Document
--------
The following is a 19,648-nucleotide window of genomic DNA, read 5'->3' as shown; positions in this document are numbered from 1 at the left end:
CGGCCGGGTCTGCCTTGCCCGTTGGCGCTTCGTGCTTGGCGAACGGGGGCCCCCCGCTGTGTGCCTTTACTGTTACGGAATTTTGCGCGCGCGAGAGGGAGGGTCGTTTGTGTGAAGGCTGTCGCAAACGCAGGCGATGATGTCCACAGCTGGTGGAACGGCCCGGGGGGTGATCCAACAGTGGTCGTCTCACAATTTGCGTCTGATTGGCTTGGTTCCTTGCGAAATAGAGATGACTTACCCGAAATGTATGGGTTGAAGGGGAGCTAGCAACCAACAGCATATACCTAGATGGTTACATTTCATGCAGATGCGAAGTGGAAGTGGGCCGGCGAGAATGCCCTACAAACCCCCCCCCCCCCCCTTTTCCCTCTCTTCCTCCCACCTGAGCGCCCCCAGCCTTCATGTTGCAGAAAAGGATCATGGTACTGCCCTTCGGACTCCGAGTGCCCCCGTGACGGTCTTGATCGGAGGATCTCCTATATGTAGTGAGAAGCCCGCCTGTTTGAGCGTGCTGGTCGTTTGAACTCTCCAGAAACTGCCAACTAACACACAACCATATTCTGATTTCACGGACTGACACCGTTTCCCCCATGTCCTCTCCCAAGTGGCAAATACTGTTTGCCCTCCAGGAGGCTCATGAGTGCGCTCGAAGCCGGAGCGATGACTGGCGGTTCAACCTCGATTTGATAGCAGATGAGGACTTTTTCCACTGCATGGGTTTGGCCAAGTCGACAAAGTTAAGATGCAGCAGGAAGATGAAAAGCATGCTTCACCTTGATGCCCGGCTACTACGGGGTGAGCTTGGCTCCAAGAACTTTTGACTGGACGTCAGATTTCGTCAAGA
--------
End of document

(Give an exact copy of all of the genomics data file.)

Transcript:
The following is a 19,648-nucleotide window of genomic DNA, read 5'->3' as shown; positions in this document are numbered from 1 at the left end:
CGGCCGGGTCTGCCTTGCCCGTTGGCGCTTCGTGCTTGGCGAACGGGGGCCCCCCGCTGTGTGCCTTTACTGTTACGGAATTTTGCGCGCGCGAGAGGGAGGGTCGTTTGTGTGAAGGCTGTCGCAAACGCAGGCGATGATGTCCACAGCTGGTGGAACGGCCCGGGGGGTGATCCAACAGTGGTCGTCTCACAATTTGCGTCTGATTGGCTTGGTTCCTTGCGAAATAGAGATGACTTACCCGAAATGTATGGGTTGAAGGGGAGCTAGCAACCAACAGCATATACCTAGATGGTTACATTTCATGCAGATGCGAAGTGGAAGTGGGCCGGCGAGAATGCCCTACAAACCCCCCCCCCCCCCCTTTTCCCTCTCTTCCTCCCACCTGAGCGCCCCCAGCCTTCATGTTGCAGAAAAGGATCATGGTACTGCCCTTCGGACTCCGAGTGCCCCCGTGACGGTCTTGATCGGAGGATCTCCTATATGTAGTGAGAAGCCCGCCTGTTTGAGCGTGCTGGTCGTTTGAACTCTCCAGAAACTGCCAACTAACACACAACCATATTCTGATTTCACGGACTGACACCGTTTCCCCCATGTCCTCTCCCAAGTGGCAAATACTGTTTGCCCTCCAGGAGGCTCATGAGTGCGCTCGAAGCCGGAGCGATGACTGGCGGTTCAACCTCGATTTGATAGCAGATGAGGACTTTTTCCACTGCATGGGTTTGGCCAAGTCGACAAAGTTAAGATGCAGCAGGAAGATGAAAAGCATGCTTCACCTTGATGCCCGGCTACTACGGGGTGAGCTTGGCTCCAAGAACTTTTGACTGGACGTCAGATTTCGTCAAGA